It is incredible how the slats create enough flowing air to cool the space while also letting in plenty of sunlight for the plants to prosper. I thought it would be a great idea for a garden room at our house, until I remembered the rain!
Warming up with the cats
Feeling sufficiently cooled, I used it as my excuse to go in search of some more cats. I could surely warm my hands up by stroking their warm, sun-drenched fur for a while.
At every turn in the garden, you will find a feline friend to pet. I would imagine that they moved in when the garden was dilapidated and forgotten. A haven for stray and feral cats. I did notice signs asking people not to feed them, which made me realise that they were actually very cared for strays. This was confirmed at a later visit when I met the people feeding them and read about a vet treating them to make sure they were healthy. What a fab place for the cats to live, I thought to myself. Their main job is to snuggle with visitors and probably keep the mouse population down.
All the cats
It is a good thing that I wasn’t in a rush as I found myself to be in my element! My excuse to warm my hands was waning and I was now just sharing some time with as many cats as I could. An added bonus for me when I am away from my own furry crew.
While hunting out cats to stroke, I did make sure to keep an eye on the plants as well. It was part of the reason I was there! And with the size of many of them, it wasn’t hard to be drawn towards them!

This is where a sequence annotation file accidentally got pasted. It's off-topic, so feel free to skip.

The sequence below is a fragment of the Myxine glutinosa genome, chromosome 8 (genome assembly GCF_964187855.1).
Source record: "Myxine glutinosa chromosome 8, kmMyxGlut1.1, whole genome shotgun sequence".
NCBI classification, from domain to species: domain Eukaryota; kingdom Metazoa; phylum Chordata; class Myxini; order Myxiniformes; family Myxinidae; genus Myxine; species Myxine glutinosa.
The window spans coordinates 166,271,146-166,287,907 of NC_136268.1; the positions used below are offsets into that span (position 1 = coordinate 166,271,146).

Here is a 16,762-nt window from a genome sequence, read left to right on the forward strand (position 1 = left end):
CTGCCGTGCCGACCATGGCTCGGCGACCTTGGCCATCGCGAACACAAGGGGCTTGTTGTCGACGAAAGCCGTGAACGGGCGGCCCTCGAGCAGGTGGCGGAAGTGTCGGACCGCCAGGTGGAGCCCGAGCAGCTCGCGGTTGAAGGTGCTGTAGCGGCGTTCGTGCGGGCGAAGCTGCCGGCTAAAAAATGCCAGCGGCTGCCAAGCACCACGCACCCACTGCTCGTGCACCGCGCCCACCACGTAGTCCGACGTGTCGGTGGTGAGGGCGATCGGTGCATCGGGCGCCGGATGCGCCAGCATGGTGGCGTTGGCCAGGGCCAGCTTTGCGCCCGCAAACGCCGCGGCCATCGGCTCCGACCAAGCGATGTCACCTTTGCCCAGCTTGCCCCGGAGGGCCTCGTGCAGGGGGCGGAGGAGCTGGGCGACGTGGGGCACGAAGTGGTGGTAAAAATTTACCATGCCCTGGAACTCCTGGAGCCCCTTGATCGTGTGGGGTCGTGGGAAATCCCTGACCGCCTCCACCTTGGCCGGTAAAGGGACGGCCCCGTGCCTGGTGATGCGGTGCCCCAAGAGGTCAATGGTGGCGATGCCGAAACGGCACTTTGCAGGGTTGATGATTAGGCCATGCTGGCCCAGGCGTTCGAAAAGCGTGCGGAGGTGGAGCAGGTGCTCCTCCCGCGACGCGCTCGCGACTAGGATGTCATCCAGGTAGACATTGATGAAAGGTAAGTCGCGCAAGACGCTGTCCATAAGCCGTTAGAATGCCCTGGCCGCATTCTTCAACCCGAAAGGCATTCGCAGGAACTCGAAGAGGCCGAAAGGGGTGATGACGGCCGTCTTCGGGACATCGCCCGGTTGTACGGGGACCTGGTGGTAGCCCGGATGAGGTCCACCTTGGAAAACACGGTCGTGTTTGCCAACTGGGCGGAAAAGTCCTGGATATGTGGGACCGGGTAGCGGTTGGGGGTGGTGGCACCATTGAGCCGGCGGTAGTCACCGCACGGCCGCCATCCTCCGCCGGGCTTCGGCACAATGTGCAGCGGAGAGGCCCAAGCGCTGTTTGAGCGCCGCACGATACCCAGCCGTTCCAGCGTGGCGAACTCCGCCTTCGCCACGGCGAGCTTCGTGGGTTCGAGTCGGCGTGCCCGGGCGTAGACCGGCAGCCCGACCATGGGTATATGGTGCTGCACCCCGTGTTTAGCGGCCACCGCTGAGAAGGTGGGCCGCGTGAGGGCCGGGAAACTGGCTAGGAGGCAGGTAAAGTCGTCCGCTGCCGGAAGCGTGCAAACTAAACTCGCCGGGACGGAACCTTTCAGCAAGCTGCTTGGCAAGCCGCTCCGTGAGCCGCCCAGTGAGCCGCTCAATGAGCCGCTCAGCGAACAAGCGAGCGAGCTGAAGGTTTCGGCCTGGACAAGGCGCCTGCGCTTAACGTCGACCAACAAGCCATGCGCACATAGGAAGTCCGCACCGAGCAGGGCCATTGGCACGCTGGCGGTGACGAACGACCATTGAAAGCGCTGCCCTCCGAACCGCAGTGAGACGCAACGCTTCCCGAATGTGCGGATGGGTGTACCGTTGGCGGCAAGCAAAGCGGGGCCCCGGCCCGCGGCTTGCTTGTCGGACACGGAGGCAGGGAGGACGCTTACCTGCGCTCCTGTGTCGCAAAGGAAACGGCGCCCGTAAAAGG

Many of the National Trust gardens we visit have dropped down cactus houses and I was pleased to find one here in the Valencia Botanical Garden too. There were a few, in fact, interconnected and burrowed into the ground to keep the lower part cooler and to create the perfect environment for the succulent and spiny specimens.
The thick solid walls act as an insulator in the winter and to keep the heat out in the summer. It was far warmer than the shade house, that is for sure!
Time well spent
Without even realising I noticed that I had been there for a few hours and walked for three miles! I think that is credit to the garden and the fact that they had cats there to keep me roaming just that little bit more. No, honestly, it really is a place where you can get absorbed. It is amazing to think that the space is nestled within a bustling city.
After doing the rounds one last time (winding my way through to make a funny pattern on my GPS tracking) to say my farewells to all the cats, it was time to leave. I had already decided that I would return the next day to show Jit. Such a lovely place and not just because of the cats…well, not only because of them!
I think that one of the best things about botanical gardens in general is the amazing expertise to make them have year round interest. I have been to many throughout the year and each time offers a different experience and colour palette. Whenever you are visiting Valencia, I urge you to make your way over to the Valencia Botanical Gardens! Cats and plants is a sure-fire way to have a great day!
Have you visited the Valencia Botanical Garden cats? Which are your favourite botanical gardens?
Carrer de Quart, 80, 46008 València, Valencia, Spain